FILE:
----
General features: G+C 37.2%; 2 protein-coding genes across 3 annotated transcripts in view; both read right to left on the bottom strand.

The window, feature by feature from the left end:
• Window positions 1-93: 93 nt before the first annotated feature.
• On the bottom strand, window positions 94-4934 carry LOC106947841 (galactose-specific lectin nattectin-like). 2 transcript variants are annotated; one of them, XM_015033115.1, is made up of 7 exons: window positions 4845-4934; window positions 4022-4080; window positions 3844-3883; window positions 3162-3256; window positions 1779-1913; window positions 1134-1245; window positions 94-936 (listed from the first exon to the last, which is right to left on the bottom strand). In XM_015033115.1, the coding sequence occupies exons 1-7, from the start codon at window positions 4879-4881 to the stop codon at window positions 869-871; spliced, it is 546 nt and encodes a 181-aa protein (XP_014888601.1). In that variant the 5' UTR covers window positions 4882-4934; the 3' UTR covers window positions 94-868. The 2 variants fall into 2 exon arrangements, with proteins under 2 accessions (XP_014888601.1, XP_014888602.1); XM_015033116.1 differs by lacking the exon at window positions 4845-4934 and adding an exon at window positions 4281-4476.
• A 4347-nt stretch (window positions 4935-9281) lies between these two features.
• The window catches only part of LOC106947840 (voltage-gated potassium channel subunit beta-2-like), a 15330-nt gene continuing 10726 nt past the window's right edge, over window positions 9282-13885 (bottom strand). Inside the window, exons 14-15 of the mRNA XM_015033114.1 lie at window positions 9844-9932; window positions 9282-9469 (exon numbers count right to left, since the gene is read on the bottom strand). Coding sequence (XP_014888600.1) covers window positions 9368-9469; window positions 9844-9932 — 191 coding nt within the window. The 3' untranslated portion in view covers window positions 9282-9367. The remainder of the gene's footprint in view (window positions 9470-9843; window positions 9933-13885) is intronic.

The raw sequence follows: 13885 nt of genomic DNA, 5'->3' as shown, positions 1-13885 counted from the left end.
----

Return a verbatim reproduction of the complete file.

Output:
General features: G+C 37.2%; 2 protein-coding genes across 3 annotated transcripts in view; both read right to left on the bottom strand.

The window, feature by feature from the left end:
• Window positions 1-93: 93 nt before the first annotated feature.
• On the bottom strand, window positions 94-4934 carry LOC106947841 (galactose-specific lectin nattectin-like). 2 transcript variants are annotated; one of them, XM_015033115.1, is made up of 7 exons: window positions 4845-4934; window positions 4022-4080; window positions 3844-3883; window positions 3162-3256; window positions 1779-1913; window positions 1134-1245; window positions 94-936 (listed from the first exon to the last, which is right to left on the bottom strand). In XM_015033115.1, the coding sequence occupies exons 1-7, from the start codon at window positions 4879-4881 to the stop codon at window positions 869-871; spliced, it is 546 nt and encodes a 181-aa protein (XP_014888601.1). In that variant the 5' UTR covers window positions 4882-4934; the 3' UTR covers window positions 94-868. The 2 variants fall into 2 exon arrangements, with proteins under 2 accessions (XP_014888601.1, XP_014888602.1); XM_015033116.1 differs by lacking the exon at window positions 4845-4934 and adding an exon at window positions 4281-4476.
• A 4347-nt stretch (window positions 4935-9281) lies between these two features.
• The window catches only part of LOC106947840 (voltage-gated potassium channel subunit beta-2-like), a 15330-nt gene continuing 10726 nt past the window's right edge, over window positions 9282-13885 (bottom strand). Inside the window, exons 14-15 of the mRNA XM_015033114.1 lie at window positions 9844-9932; window positions 9282-9469 (exon numbers count right to left, since the gene is read on the bottom strand). Coding sequence (XP_014888600.1) covers window positions 9368-9469; window positions 9844-9932 — 191 coding nt within the window. The 3' untranslated portion in view covers window positions 9282-9367. The remainder of the gene's footprint in view (window positions 9470-9843; window positions 9933-13885) is intronic.

The raw sequence follows: 13885 nt of genomic DNA, 5'->3' as shown, positions 1-13885 counted from the left end.